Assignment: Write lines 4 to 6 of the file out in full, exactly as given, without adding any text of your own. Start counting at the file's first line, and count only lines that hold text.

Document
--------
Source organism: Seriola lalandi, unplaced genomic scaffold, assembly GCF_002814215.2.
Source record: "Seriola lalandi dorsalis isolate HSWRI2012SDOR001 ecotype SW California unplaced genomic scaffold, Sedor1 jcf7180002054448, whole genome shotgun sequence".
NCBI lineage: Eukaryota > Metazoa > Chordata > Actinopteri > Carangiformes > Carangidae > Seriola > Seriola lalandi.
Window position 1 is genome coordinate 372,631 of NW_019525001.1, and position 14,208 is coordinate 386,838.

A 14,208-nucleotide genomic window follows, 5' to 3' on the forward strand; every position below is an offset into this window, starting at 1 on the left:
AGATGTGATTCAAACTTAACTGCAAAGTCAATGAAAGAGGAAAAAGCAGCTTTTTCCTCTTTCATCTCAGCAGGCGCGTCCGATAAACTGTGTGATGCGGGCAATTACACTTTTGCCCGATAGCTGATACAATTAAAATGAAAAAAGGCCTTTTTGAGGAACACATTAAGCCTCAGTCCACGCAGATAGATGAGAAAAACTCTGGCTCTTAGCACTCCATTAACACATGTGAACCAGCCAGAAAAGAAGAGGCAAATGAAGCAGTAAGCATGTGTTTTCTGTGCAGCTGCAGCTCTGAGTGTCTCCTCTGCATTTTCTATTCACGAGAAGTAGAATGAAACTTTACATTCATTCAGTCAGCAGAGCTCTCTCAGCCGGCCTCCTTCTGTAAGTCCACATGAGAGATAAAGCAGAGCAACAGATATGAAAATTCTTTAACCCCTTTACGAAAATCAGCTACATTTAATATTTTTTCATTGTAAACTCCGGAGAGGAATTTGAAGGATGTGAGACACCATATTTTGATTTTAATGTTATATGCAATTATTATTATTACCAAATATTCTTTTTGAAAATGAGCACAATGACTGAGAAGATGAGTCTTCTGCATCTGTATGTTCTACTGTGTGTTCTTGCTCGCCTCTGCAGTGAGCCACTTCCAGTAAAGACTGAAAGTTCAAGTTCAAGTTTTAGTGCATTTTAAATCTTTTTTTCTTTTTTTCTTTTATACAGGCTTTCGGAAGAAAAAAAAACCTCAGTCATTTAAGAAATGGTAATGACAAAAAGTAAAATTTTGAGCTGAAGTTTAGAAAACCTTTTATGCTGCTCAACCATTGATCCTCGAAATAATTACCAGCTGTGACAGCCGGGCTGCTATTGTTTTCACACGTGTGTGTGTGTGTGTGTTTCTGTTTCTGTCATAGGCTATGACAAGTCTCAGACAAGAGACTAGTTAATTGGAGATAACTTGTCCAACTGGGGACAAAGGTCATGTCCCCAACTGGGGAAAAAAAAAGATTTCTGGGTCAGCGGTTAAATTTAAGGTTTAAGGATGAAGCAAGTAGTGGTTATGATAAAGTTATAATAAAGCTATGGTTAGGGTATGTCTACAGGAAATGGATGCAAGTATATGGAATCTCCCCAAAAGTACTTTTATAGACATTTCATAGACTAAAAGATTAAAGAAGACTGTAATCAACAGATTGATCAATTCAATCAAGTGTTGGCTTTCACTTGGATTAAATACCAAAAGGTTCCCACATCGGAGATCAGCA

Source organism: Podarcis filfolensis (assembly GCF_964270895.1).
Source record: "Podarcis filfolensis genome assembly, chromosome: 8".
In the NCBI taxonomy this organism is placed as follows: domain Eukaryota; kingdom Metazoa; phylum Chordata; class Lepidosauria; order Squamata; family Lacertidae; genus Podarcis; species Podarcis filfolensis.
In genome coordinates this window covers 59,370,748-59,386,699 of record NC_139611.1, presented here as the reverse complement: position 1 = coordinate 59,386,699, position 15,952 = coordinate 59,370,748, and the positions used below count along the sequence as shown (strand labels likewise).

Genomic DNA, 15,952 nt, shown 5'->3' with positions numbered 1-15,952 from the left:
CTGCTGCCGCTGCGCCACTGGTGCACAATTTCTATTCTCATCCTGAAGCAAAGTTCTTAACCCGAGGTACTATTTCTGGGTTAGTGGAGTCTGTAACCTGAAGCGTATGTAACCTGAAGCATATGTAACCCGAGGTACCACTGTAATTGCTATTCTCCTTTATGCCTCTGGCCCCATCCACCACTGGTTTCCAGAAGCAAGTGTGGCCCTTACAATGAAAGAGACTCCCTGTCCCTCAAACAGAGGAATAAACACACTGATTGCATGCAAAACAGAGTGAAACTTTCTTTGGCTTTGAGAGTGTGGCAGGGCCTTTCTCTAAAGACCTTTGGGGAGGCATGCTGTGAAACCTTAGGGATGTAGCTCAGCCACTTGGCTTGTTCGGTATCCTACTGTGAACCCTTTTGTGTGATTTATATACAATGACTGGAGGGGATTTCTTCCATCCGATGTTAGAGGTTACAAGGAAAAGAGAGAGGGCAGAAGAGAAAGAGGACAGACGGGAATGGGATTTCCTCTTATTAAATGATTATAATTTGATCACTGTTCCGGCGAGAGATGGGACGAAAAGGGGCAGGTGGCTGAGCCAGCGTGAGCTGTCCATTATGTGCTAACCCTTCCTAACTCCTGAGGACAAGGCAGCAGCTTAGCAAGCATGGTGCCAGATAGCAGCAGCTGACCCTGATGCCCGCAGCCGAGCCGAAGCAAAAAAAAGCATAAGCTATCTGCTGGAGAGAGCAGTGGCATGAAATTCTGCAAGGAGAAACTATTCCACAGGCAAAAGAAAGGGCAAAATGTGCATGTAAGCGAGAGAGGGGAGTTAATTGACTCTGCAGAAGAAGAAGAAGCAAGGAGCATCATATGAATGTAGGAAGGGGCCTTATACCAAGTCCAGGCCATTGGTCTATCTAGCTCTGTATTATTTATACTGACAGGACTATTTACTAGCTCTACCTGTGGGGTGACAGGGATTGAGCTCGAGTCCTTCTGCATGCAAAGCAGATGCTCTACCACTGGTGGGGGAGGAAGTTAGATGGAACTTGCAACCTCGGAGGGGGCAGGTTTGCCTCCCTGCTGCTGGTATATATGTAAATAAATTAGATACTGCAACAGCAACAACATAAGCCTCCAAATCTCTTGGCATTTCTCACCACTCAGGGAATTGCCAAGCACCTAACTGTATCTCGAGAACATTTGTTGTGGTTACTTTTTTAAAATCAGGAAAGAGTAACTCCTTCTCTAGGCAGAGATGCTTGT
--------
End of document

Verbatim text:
Window position 1 is genome coordinate 372,631 of NW_019525001.1, and position 14,208 is coordinate 386,838.

A 14,208-nucleotide genomic window follows, 5' to 3' on the forward strand; every position below is an offset into this window, starting at 1 on the left:
AGATGTGATTCAAACTTAACTGCAAAGTCAATGAAAGAGGAAAAAGCAGCTTTTTCCTCTTTCATCTCAGCAGGCGCGTCCGATAAACTGTGTGATGCGGGCAATTACACTTTTGCCCGATAGCTGATACAATTAAAATGAAAAAAGGCCTTTTTGAGGAACACATTAAGCCTCAGTCCACGCAGATAGATGAGAAAAACTCTGGCTCTTAGCACTCCATTAACACATGTGAACCAGCCAGAAAAGAAGAGGCAAATGAAGCAGTAAGCATGTGTTTTCTGTGCAGCTGCAGCTCTGAGTGTCTCCTCTGCATTTTCTATTCACGAGAAGTAGAATGAAACTTTACATTCATTCAGTCAGCAGAGCTCTCTCAGCCGGCCTCCTTCTGTAAGTCCACATGAGAGATAAAGCAGAGCAACAGATATGAAAATTCTTTAACCCCTTTACGAAAATCAGCTACATTTAATATTTTTTCATTGTAAACTCCGGAGAGGAATTTGAAGGATGTGAGACACCATATTTTGATTTTAATGTTATATGCAATTATTATTATTACCAAATATTCTTTTTGAAAATGAGCACAATGACTGAGAAGATGAGTCTTCTGCATCTGTATGTTCTACTGTGTGTTCTTGCTCGCCTCTGCAGTGAGCCACTTCCAGTAAAGACTGAAAGTTCAAGTTCAAGTTTTAGTGCATTTTAAATCTTTTTTTCTTTTTTTCTTTTATACAGGCTTTCGGAAGAAAAAAAAACCTCAGTCATTTAAGAAATGGTAATGACAAAAAGTAAAATTTTGAGCTGAAGTTTAGAAAACCTTTTATGCTGCTCAACCATTGATCCTCGAAATAATTACCAGCTGTGACAGCCGGGCTGCTATTGTTTTCACACGTGTGTGTGTGTGTGTGTTTCTGTTTCTGTCATAGGCTATGACAAGTCTCAGACAAGAGACTAGTTAATTGGAGATAACTTGTCCAACTGGGGACAAAGGTCATGTCCCCAACTGGGGAAAAAAAAAGATTTCTGGGTCAGCGGTTAAATTTAAGGTTTAAGGATGAAGCAAGTAGTGGTTATGATAAAGTTATAATAAAGCTATGGTTAGGGTATGTCTACAGGAAATGGATGCAAGTATATGGAATCTCCCCAAAAGTACTTTTATAGACATTTCATAGACTAAAAGATTAAAGAAGACTGTAATCAACAGATTGATCAATTCAATCAAGTGTTGGCTTTCACTTGGATTAAATACCAAAAGGTTCCCACATCGGAGATCAGCA